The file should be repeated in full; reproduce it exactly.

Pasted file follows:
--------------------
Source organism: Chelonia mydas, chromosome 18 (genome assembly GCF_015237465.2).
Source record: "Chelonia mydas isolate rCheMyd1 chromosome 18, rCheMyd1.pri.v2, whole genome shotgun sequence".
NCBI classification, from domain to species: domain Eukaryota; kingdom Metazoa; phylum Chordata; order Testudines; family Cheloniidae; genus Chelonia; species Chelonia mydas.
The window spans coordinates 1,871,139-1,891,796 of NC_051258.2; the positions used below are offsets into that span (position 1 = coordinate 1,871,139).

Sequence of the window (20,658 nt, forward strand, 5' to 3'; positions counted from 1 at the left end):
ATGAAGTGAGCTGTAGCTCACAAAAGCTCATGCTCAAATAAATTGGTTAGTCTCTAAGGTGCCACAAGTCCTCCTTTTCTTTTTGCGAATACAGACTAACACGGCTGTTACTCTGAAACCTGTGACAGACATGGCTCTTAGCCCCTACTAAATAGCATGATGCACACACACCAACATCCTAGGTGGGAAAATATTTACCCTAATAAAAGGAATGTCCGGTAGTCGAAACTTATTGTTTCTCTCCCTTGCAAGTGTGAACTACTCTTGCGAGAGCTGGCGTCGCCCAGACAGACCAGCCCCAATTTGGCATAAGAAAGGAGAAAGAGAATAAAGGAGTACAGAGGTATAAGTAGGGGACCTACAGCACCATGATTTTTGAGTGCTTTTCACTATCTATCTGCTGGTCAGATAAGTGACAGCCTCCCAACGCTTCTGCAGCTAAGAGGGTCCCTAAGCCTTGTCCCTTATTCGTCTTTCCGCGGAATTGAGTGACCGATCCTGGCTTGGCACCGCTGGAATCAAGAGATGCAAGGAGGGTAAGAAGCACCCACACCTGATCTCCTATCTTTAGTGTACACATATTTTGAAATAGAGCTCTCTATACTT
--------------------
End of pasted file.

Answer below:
Source organism: Chelonia mydas, chromosome 18 (genome assembly GCF_015237465.2).
Source record: "Chelonia mydas isolate rCheMyd1 chromosome 18, rCheMyd1.pri.v2, whole genome shotgun sequence".
NCBI classification, from domain to species: domain Eukaryota; kingdom Metazoa; phylum Chordata; order Testudines; family Cheloniidae; genus Chelonia; species Chelonia mydas.
The window spans coordinates 1,871,139-1,891,796 of NC_051258.2; the positions used below are offsets into that span (position 1 = coordinate 1,871,139).

Sequence of the window (20,658 nt, forward strand, 5' to 3'; positions counted from 1 at the left end):
ATGAAGTGAGCTGTAGCTCACAAAAGCTCATGCTCAAATAAATTGGTTAGTCTCTAAGGTGCCACAAGTCCTCCTTTTCTTTTTGCGAATACAGACTAACACGGCTGTTACTCTGAAACCTGTGACAGACATGGCTCTTAGCCCCTACTAAATAGCATGATGCACACACACCAACATCCTAGGTGGGAAAATATTTACCCTAATAAAAGGAATGTCCGGTAGTCGAAACTTATTGTTTCTCTCCCTTGCAAGTGTGAACTACTCTTGCGAGAGCTGGCGTCGCCCAGACAGACCAGCCCCAATTTGGCATAAGAAAGGAGAAAGAGAATAAAGGAGTACAGAGGTATAAGTAGGGGACCTACAGCACCATGATTTTTGAGTGCTTTTCACTATCTATCTGCTGGTCAGATAAGTGACAGCCTCCCAACGCTTCTGCAGCTAAGAGGGTCCCTAAGCCTTGTCCCTTATTCGTCTTTCCGCGGAATTGAGTGACCGATCCTGGCTTGGCACCGCTGGAATCAAGAGATGCAAGGAGGGTAAGAAGCACCCACACCTGATCTCCTATCTTTAGTGTACACATATTTTGAAATAGAGCTCTCTATACTT